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Co-Producing Sustainability: Knowledge Co-Production, International Collaboration and Sustainable Development in the Arctic (Workshop)


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Project theme
Education & Outreach
Project topic
Education & Outreach

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Science / project summary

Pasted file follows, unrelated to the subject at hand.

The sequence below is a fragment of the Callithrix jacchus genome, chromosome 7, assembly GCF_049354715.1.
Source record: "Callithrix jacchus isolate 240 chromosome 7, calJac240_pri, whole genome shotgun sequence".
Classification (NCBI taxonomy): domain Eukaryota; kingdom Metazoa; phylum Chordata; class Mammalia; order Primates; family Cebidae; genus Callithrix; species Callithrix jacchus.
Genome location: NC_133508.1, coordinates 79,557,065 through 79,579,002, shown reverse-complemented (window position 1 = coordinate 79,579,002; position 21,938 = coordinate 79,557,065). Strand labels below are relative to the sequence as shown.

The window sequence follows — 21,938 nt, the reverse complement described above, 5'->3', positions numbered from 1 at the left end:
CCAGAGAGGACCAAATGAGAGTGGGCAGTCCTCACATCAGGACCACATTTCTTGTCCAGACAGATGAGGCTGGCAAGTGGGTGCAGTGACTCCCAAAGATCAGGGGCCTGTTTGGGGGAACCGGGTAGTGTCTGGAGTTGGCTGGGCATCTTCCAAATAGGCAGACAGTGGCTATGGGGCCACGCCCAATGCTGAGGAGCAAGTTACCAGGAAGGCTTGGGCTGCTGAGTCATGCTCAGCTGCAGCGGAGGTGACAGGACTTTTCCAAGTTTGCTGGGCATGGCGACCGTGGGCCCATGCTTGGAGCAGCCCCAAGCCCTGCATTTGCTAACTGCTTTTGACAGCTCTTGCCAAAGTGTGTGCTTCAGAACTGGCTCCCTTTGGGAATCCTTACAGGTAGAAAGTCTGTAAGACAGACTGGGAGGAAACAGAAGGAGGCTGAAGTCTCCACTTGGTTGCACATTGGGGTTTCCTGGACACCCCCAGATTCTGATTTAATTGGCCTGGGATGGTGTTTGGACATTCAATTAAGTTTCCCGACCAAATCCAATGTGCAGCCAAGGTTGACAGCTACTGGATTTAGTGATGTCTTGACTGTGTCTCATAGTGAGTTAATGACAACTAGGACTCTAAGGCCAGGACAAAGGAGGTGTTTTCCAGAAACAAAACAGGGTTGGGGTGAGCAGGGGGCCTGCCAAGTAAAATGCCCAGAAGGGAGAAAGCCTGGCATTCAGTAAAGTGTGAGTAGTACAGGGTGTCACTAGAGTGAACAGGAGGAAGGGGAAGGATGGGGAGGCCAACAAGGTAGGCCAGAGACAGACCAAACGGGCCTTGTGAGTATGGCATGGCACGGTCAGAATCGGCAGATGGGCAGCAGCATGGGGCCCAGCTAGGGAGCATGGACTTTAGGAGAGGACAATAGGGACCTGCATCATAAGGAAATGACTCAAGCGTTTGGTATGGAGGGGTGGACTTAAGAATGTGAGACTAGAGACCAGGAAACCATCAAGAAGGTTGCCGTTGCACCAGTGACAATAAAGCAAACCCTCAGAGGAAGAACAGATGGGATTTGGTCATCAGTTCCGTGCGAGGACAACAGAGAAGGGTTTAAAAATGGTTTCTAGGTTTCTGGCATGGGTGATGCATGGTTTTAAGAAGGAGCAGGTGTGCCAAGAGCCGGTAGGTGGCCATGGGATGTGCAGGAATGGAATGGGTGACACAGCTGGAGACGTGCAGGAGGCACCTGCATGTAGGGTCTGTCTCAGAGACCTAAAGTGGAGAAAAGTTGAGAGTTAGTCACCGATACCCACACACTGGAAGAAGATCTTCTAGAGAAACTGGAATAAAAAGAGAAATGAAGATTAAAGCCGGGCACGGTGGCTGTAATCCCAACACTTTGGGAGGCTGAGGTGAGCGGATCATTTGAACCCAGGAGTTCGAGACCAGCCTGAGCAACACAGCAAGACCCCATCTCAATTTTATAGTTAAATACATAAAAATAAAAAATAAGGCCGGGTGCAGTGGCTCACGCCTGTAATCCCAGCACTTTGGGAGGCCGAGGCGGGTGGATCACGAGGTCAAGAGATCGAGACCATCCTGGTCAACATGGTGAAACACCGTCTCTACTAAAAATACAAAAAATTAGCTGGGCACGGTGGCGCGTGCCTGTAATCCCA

This award provides partial support for an international workshop on "Arctic sustainable development and knowledge sharing" in September 2017 in Inari, northern Finland. The goal of the workshop is to promote knowledge integration and to improve understanding of the relationships between knowledge co-production, international collaboration, and sustainable development in the Arctic from science, policy, and community perspectives. The workshop takes place on September 18-20, 2017, immediately prior to the Arctic Council (AC) Sustainable Development Working Group's (SDWG) meeting (September 21-22, 2017). The workshop has been organized to take place prior to the September SDWG meeting in order to facilitate the participation of SDWG member states representatives, Arctic Council Observer organization representatives, Permanent Participant representatives, as well as the AC science working group members. By scheduling the workshop in this way, it will provide for broader participation by key international policy makers, as well as scientists and Indigenous scholars. In addition, this will provide for an economy of scale since a number of the invited participants will already be supported by their organizations to participate in the SDWG meeting. The workshop will produce publicly available materials, which could be used for educational and knowledge dissemination purposes. These will include a final report documenting the essence of the presentations and discussions and a summary for policymakers. During the Canadian Chairmanship of the AC, at the 9th Ministerial Meeting in Iqaluit, 2015, the SDWG made recommendations to the Senior Arctic Officials through the official delivery of the "Recommendations for the Integration of Traditional and Local Knowledge into the Work of the Arctic Council." In the two years since this event, the SDWG and AC have debated how exactly to implement these recommendations. There is wide recognition among the Arctic social science community, Indigenous and non-indigenous scholars, that the new developing model of knowledge co-production in science research could offer a model for assisting the AC in these efforts of the integration of Traditional Knowledge into its work. This workshop would be part of a broader effort between the Senior Arctic Officials of the Arctic Council and the Permanent Participants to find common ground on how to incorporate Traditional Knowledge into the proceedings of the Council. An important trend in Arctic sustainability research in the last decade is the increasing integration of the local and Indigenous knowledge as a key component of the Arctic sustainability knowledge system. Knowledge co-production has become the state-of-the-art in Arctic, and Arctic Indigenous scholars and communities are leading the way in developing co-production methodologies and formulating holistic, integrated approaches to understanding coupled and dynamic social-ecological systems. Engaging Indigenous knowledge in scholarship and policymaking is a monumental task that requires combined, collaborative efforts of Indigenous communities, social scientists and policymakers. Building connections and bridges by creating international, interdisciplinary knowledge exchange opportunities among all groups involved is an important element of an interdisciplinary, integrated approach to sustainable development in the Arctic.